By: Jon Meerdink
Ecclesiastes 3 says “there is a time for everything, and a season for every activity under the heavens:
A time to be born, and a time to die,
A time to plant, and a time to uproot,
A time to kill, and a time to heal,
A time to work, and a time to play video games,
A time for pizza, and a time for eating healthy,
A time for printing the actual verse, and a time for sticking a couple extras in to make sure you’re paying attention.”
Seriously, though, the Bible spends a lot of time talking about, well, time. It’s an important topic, if only because time is really the only commodity we humans actually have. When you think about it, everything else in our lives can come and go, but time is always constant. Every day will only have 24 hours. Every hour only has sixty minutes. Every minute only has sixty seconds. Everybody gets the same amount of time, but we all have a choice to make as to how we use it.
Time’s been on my mind a lot recently. Due to circumstances outside my control, I’ve recently had to spend a lot more of my time at work. My time at home has gotten a lot more precious, and how I spend that time has been weighing on me. And given that many of you have just started school again, I’m guessing that same concern has been weighing on you, as well.
I’ll admit, my post-work schedule probably does leave something to be desired. Generally it involves some combination of food, Netflix, Facebook, and video games until it’s time for sleeping, occasionally with some brief moments of productivity. It occurs to me, though, that if the one actual resource I have is time, perhaps destroying another team in Madden is not the best use of it.
Back in the 1700’s, Jonathan Edwards was just about the most hardcore preacher there was. He made a habit of writing resolutions about his life, essentially writing down binding goals for himself and how he’d spend his days. The fifth resolution he wrote, just after resolving to do everything for God’s glory and to work constantly for him, was this: “Resolved, never to lose one moment of time; but improve it the most profitable way I possibly can.” In modern English: “I promise to use every second of every day to its best possible end.”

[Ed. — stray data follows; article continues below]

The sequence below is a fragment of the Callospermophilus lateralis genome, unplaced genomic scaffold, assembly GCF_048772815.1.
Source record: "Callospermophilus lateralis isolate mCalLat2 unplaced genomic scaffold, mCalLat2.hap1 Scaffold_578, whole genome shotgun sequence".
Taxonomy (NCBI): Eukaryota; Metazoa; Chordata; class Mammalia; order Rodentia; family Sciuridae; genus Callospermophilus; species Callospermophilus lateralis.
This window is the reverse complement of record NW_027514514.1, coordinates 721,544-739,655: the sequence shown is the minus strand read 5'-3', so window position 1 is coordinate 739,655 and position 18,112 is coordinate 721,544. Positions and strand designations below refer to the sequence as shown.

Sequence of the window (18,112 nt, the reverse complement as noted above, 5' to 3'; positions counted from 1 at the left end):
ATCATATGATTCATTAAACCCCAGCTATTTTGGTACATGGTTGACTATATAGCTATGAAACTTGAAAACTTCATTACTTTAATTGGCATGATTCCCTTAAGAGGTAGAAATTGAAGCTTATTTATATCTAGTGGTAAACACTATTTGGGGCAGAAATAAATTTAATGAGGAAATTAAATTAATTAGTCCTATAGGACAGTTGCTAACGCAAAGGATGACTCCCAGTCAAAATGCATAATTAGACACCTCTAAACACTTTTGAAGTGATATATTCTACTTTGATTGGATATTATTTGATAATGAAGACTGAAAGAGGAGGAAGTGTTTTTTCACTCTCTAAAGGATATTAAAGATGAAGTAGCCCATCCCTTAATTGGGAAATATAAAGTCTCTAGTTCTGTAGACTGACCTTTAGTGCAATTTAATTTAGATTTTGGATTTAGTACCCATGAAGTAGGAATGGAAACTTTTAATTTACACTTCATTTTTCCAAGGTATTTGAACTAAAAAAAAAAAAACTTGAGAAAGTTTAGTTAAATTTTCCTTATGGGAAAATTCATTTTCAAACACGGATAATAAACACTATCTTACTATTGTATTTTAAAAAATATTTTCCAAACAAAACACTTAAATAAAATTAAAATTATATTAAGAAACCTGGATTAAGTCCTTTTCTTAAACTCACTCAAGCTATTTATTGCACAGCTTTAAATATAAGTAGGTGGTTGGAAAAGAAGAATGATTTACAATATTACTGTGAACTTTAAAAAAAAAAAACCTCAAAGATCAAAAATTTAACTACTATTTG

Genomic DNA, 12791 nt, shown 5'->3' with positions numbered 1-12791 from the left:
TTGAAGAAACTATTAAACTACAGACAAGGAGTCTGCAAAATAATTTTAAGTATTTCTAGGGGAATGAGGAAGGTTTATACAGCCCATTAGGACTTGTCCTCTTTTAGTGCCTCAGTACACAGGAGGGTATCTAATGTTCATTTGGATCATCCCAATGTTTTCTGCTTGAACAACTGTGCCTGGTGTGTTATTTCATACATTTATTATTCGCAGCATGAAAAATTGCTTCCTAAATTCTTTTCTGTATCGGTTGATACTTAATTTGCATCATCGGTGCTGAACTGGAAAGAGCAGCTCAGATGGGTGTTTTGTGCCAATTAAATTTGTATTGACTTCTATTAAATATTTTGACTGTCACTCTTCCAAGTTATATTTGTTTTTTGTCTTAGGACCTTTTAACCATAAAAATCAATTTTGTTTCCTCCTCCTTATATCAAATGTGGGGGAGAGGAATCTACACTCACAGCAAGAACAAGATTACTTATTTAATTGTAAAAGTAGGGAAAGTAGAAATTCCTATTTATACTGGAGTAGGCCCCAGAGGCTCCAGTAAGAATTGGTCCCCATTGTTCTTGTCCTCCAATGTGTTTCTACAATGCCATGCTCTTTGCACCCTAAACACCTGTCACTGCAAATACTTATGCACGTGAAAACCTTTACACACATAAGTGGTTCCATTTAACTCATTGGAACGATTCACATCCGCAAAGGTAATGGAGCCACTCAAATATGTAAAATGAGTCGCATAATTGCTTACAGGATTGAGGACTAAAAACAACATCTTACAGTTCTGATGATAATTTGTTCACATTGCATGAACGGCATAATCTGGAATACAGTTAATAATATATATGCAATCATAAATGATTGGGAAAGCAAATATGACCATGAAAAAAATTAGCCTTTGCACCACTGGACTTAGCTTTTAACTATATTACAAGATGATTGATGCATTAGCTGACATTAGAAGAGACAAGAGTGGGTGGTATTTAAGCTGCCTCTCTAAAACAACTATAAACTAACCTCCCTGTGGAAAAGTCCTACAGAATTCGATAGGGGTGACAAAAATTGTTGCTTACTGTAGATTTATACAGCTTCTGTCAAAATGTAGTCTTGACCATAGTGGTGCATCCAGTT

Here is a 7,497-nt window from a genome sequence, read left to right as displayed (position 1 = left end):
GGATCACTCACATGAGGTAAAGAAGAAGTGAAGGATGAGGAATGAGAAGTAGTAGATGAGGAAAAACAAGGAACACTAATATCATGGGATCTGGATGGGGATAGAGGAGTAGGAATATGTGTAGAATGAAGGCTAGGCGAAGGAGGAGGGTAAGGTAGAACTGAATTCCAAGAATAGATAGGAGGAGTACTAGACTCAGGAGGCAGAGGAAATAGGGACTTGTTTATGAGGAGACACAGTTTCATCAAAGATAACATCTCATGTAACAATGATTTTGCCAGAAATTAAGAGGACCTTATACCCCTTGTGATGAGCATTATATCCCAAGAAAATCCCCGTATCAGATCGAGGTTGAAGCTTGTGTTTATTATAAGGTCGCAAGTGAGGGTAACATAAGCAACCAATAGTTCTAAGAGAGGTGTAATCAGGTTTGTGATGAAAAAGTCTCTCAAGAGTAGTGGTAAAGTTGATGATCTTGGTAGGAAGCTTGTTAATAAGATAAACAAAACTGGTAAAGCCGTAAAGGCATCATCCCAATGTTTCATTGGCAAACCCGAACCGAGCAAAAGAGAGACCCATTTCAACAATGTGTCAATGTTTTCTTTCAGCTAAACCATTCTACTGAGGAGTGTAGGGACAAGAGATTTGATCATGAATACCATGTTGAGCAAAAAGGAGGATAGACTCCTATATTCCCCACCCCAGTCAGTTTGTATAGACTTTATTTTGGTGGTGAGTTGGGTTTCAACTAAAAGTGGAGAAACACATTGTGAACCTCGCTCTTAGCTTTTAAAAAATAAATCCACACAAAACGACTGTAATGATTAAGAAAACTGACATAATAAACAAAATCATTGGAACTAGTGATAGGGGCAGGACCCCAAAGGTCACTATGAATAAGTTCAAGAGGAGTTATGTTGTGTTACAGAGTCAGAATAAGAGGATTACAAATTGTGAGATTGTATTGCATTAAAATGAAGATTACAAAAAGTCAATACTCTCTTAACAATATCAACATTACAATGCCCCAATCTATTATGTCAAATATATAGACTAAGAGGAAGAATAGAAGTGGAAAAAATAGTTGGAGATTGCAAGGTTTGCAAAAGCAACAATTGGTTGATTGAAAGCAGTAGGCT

More contemporarily, Donald Miller’s book A Million Miles in a Thousand Years talks about the process of creating a movie about Miller’s life. To create the movie, Miller and a screenwriting team go through his life history and take down all the memorable moments, hoping to unite them into a cohesive narrative. Miller realizes, though, that much of his life has been wasted doing extremely unmemorable things. His life, quite literally, was nothing to write home about. The obvious solution, according to Miller, was to endeavor to spend one’s life doing memorable things, if only for the joy of experiencing life while doing them.
I think both Edwards and Miller were on to something. If there’s one gift God has bestowed on us all in equal portions, it’s time. With some considerations to life circumstances and other factors, the only appreciable difference from one person to the next is how we use our time. I don’t have an answer, necessarily, about how best to use it, but I think it’s certainly a question worth thinking about. At any rate, I’m not sure the best way to use it is completing that Madden franchise…but I’m not saying it isn’t, either.